Smaller companies have welcomed the Government’s plans to abolish stamp duty on shares traded in growth markets, but how much will the move rouse interest from retail investors?
In his Budget 2013 speech, chancellor George Osborne announced the 0.5 per cent stamp duty on share transactions in growth markets will be scrapped from April 2014.
The change is designed to encourage more investment in growth companies to create an important capital injection for small to medium-sized enterprise equity markets.
BlackRock UK Smaller Companies fund manager Ralph Cox says many of the UK’s most exciting smaller growth companies are listed on Aim.
Cox says: “The Government’s decision to abolish stamp duty for Aim companies should have the positive twin effects of increasing investor appetite for these shares and helping attract and direct investment capital into UK small businesses and therefore the broader UK economy.”
Deloitte head of securities tax Michael Quinlan agrees, saying: “This change in policy makes London even more attractive for small caps and IPOs, particularly in view of the financial transaction taxes recently introduced in France and Italy, and the European Commission’s proposal for financial transaction taxes across 11 EU member states from January 2014.”
However, advisers have mixed views when it comes to retail investors being directly involved with smaller companies.
AWD Chase De Vere head of communications Patrick Connolly is supportive of the move but warns of the dangers when investing in smaller companies listed on Aim.
Connolly says: “Smaller companies are not only less secure than larger companies with less financial backing, but their shares are also more illiquid, with less people willing to buy them when times are hard. This means it can be difficult to sell when you want and at the price you want.”
Connolly gives the example of when the FTSE Aim All-Share index stood at 2,925 on 3 January 2000. Today it is at only 743 – a fall of 75 per cent over 13 years.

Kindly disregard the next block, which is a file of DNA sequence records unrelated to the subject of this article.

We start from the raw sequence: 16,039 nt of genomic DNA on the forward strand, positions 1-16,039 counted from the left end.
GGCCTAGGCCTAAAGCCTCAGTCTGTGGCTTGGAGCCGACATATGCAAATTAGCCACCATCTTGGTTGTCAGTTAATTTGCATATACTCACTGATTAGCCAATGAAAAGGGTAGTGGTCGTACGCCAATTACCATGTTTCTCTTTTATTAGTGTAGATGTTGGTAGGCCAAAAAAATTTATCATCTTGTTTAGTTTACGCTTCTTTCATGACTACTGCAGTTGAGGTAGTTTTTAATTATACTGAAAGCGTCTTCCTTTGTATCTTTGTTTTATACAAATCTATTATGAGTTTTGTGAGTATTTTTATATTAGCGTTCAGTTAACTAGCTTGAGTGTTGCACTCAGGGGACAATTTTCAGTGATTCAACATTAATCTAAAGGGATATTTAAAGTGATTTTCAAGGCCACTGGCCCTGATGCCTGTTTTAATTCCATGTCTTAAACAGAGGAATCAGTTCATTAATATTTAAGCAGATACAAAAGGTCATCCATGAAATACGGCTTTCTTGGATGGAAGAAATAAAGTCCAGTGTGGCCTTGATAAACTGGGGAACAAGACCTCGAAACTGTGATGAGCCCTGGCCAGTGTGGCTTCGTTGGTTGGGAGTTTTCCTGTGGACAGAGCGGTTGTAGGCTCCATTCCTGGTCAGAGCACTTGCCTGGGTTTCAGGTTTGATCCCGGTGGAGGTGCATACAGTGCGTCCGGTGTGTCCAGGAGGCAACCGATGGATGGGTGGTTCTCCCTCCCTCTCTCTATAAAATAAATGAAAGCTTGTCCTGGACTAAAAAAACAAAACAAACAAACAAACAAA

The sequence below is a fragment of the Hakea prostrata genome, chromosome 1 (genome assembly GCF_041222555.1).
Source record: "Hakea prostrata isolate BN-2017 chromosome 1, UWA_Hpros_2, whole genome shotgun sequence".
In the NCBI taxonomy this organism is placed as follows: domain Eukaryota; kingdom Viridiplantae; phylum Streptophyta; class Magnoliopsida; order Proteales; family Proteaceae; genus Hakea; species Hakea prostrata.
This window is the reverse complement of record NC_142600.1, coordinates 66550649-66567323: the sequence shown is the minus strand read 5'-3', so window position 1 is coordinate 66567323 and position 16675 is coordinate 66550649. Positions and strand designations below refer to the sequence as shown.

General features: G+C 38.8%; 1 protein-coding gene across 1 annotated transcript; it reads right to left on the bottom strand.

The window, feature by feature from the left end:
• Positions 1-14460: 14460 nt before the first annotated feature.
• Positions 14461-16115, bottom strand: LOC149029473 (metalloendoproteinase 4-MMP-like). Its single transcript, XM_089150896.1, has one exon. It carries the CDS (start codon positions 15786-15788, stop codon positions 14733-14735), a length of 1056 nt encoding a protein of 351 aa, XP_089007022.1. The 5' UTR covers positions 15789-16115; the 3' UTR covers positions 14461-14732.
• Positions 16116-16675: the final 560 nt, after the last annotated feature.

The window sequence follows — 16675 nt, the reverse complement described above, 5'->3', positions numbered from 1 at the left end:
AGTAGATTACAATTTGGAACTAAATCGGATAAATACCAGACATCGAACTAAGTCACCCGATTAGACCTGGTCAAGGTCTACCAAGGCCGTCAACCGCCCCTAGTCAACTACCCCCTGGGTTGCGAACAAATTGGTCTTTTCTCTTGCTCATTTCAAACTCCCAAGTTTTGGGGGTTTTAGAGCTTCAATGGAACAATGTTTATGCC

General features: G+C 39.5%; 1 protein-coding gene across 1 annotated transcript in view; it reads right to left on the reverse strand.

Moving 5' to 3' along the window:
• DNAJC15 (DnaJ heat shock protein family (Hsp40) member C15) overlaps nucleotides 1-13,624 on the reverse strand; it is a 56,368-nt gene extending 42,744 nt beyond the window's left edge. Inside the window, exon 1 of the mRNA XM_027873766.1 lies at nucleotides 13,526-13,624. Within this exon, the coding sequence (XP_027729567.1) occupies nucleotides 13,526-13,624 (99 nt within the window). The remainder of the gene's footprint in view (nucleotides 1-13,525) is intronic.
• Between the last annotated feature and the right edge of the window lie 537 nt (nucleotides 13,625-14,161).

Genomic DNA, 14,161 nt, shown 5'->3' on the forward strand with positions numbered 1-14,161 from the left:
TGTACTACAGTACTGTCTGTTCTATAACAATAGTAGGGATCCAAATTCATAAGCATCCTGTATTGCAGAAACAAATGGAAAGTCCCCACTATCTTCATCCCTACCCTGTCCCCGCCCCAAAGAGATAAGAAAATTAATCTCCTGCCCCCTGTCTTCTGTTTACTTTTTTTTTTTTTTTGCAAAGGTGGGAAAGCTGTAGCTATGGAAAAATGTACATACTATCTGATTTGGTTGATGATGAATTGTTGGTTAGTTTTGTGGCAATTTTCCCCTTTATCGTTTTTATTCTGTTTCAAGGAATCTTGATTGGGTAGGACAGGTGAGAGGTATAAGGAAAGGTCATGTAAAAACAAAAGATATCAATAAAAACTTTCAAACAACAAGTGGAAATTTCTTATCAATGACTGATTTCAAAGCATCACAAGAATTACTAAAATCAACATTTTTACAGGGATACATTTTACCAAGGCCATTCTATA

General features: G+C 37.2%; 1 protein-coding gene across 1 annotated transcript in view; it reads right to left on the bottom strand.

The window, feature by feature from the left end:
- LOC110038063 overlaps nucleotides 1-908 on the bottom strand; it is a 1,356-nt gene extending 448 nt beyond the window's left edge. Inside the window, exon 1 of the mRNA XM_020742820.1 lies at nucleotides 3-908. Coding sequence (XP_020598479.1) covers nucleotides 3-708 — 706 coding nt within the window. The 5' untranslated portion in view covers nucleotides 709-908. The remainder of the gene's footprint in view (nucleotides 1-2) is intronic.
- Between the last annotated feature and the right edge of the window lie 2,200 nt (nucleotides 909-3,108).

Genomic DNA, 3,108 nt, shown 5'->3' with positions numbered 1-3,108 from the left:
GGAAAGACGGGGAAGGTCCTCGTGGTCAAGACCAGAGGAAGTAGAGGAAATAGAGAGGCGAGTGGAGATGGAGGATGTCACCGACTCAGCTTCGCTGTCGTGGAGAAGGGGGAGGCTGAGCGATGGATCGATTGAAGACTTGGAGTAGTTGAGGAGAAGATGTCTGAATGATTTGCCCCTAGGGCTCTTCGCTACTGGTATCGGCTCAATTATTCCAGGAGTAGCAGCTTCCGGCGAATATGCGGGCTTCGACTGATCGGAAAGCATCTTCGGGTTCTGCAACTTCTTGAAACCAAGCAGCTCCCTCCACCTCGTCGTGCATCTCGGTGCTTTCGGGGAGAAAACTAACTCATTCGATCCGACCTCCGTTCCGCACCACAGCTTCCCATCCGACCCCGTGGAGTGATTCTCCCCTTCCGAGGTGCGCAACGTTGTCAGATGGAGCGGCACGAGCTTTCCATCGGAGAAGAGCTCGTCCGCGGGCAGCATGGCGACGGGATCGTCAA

He points out the index fell by a “staggering” 62 per cent in the six months from 8 June 2008 to 8 December 2008 and warns losses of this size are too great for most retail investors to withstand.
Connolly says: “We are broadly supportive of the consultation to allow Aim share investments in Isas and the proposed removal of stamp duty, although we have concerns that some investors could end up taking more risk than they realise.
“There is the potential to make big gains but also the risk that you could suffer major losses.”
Connolly says investing in Aim shares is only suitable for wealthier individuals who are prepared to accept the high risks involved and even then it is only suitable for a small proportion of their overall investment portfolio.
He adds: “Aim shares are very high risk which is why the Government has offered such generous tax benefits for those investing in Aim portfolios or through VCTs, because they are not usually suitable for a typical retail investor.”
Bestinvest managing director Jason Hollands says the plans to include Aim shares and stocks is good news for those investors who prefer to trade individual stocks and shares rather than invest through funds.
Hollands says: “It is however important to stress that these companies are often higher risk investments than large established businesses, the standards required of companies are less exacting and trading liquidity can be poor, so they will only be suitable for certain investors.”
Hargreaves Lansdown senior manager Adrian Lowcock supports investing in smaller companies but is concerned about how they react to sudden changes in sentiment. If there is a downturn in the market or a period where risk aversion returns, smaller companies are likely to be more affected than larger businesses.
Lowcock says: “Smaller companies tend to be more sensitive and they tend to get more illiquid so if there is a big sell off that liquidity will knock on to lower prices.”
Lowcock adds scrapping stamp duty will change the market and argues every investor should have some exposure to small companies in their portfolios.
He says: “Investors should look at smaller companies now. But it is clear that stock selection and expert investment knowledge are essential when it comes to investing in Aim. Individual shares in smaller companies can be very high risk and that is why you want a portfolio manager to have a diversified portfolio, so you are not having individual stock specific risk unnecessarily.”
AJ Bell chief executive Andy Bell says: “The combination of abolishing stamp duty reserve tax with allowing Aim shares to be held in Isas is going to open up a significant investment market to a number of growing companies.
“We expect a surge in popularity once the Aim restrictions are removed and the cost of investing goes down.”
Albion Ventures managing partner Patrick Reeve says: “Aim is the magnet that attracts smaller companies towards venture capital funding. In recent years Aim has lacked the necessary power to fulfil this role effectively but the chancellor’s announcement to scrap stamp duty on growth markets such as Aim provides a much-needed fillip.”